Can Energy Efficiency Be Measured From 4,000 feet In The Air?
- Aug 23, 2019 6:53 pm GMT
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In early 2017, a group set out to measure the behavioural response to personalized thermal imagery vs. traditional consumption comparisons. A municipally-owned utility in Alberta is leading the pilot in partnership with Natural Resources Canada, and a behavioural science academic team.
Correlation Between Aerial Thermal Data and Actual Consumption
While the pilot is currently in the final stages of evaluation, one of the early by-products was the connection made between the aerial thermal data and actual consumption.
In order to test the relationship between the thermal data and consumption, the thermal data for each rooftop in the city was grouped and categorized. This was done using unsupervised machine learning applied to each rooftop thermal signature across the entire city of 20,000 homes. The results are HEAT Ratings, a comparative ranking of buildings in relation to others in their neighbourhood and city on a scale of 1 to 10. Category 1 represents the least amount of measured heat loss and category 10 represents the highest amount of measured heat loss.
The evaluation, led by Dr. Nic Rivers and Dr. Maya Papineau, began by exploring the relationship between thermal signatures and energy consumption data for single-family homes. Data for this exercise came from three sources:
- 3 years of natural gas and electrical energy consumption data
- Aerial thermal data collected using a high-resolution sensor
- Publicly available property tax assessment data.
When the thermal data and building size were considered, the results revealed that buildings consumed approximately 4% less energy for each incremental change in the HEAT Rating unit.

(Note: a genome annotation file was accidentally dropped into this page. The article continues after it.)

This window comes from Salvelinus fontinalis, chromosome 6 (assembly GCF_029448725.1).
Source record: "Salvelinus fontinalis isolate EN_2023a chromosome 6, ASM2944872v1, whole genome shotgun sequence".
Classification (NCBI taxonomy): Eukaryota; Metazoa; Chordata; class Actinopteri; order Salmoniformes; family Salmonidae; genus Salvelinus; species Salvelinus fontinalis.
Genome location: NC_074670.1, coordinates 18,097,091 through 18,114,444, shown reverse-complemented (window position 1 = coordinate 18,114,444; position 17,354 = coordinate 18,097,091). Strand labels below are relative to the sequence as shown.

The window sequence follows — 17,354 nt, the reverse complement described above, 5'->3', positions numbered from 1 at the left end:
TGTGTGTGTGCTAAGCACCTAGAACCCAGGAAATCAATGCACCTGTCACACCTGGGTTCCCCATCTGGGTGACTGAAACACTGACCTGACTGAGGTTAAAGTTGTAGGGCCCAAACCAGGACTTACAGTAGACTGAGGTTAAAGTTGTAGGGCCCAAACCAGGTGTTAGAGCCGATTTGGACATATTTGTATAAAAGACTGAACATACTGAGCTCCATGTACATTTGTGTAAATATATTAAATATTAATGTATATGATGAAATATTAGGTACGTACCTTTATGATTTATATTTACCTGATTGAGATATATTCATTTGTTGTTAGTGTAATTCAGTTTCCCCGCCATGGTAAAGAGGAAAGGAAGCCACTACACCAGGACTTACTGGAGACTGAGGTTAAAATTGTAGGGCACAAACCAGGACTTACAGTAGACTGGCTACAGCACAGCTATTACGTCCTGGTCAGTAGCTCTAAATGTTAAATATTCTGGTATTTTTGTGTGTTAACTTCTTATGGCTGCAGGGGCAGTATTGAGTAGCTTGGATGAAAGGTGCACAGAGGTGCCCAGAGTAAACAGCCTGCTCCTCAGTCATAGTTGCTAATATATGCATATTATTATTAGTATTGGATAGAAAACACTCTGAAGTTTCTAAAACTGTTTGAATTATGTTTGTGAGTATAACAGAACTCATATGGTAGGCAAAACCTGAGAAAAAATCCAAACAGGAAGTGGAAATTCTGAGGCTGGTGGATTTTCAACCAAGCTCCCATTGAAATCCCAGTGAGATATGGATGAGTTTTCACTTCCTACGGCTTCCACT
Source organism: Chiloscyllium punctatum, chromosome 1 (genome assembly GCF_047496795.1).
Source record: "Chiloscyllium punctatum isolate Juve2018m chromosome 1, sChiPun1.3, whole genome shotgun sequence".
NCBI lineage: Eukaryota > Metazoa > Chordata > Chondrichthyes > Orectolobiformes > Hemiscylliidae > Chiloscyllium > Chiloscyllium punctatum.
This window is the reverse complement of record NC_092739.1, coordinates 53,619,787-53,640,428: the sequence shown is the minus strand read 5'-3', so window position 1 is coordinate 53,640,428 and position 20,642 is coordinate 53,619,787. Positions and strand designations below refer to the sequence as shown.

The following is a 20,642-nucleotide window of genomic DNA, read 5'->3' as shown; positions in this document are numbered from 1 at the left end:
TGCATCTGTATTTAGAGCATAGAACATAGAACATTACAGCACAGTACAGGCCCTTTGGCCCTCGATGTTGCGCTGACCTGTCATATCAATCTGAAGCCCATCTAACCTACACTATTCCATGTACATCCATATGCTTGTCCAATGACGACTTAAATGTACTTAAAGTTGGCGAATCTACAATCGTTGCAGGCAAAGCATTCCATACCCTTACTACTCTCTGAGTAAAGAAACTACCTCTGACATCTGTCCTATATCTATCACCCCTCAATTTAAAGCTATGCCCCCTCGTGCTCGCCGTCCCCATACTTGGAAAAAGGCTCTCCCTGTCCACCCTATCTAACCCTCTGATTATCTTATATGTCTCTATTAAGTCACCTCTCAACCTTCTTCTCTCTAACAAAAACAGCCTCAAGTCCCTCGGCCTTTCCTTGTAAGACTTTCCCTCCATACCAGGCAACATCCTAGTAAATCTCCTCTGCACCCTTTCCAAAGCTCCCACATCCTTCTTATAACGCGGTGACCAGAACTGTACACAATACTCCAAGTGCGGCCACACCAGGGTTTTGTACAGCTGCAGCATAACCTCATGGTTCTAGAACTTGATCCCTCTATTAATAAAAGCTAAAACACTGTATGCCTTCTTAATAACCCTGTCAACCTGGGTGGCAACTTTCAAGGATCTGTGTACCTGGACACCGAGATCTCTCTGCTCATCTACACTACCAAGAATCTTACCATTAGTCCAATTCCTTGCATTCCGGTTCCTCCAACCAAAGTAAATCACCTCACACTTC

However, many factors influence energy consumption. To address these influences, the academic partners continued with a regression-based analysis. Using property tax assessment data (such as building type, building age, neighbourhood, etc.) and energy consumption data, the academic partners estimated that each incremental change in the HEAT Rating represented a reduction in gas consumption of 3-5% and a reduction in electricity consumption of 1-1.5%.
Source: Papineau, M & Rivers, N (2019). Visualizing energy efficiency information: Evidence from a randomized controlled intervention. Unpublished raw data.
Thermal data collected for an entire city, from an aircraft 4,000 feet in the air, can provide an accurate measure for thermal efficiency. Due to the mass data acquisition, it is a cost effective method to acquire an indicator of thermal efficiency for every building in a city. Compared to a physical inspection, it’s orders of magnitude less.
This also means that aerial thermal remote sensing can be used to aid in energy efficiency efforts by providing thermal data to:
Identify focus communities for energy efficiency programming,
Measure the impact of energy efficiency programs year over year,
Display efficiency opportunities on a map, combining with other datasets, and
Model energy efficiency potential and opportunities for building stock improvements.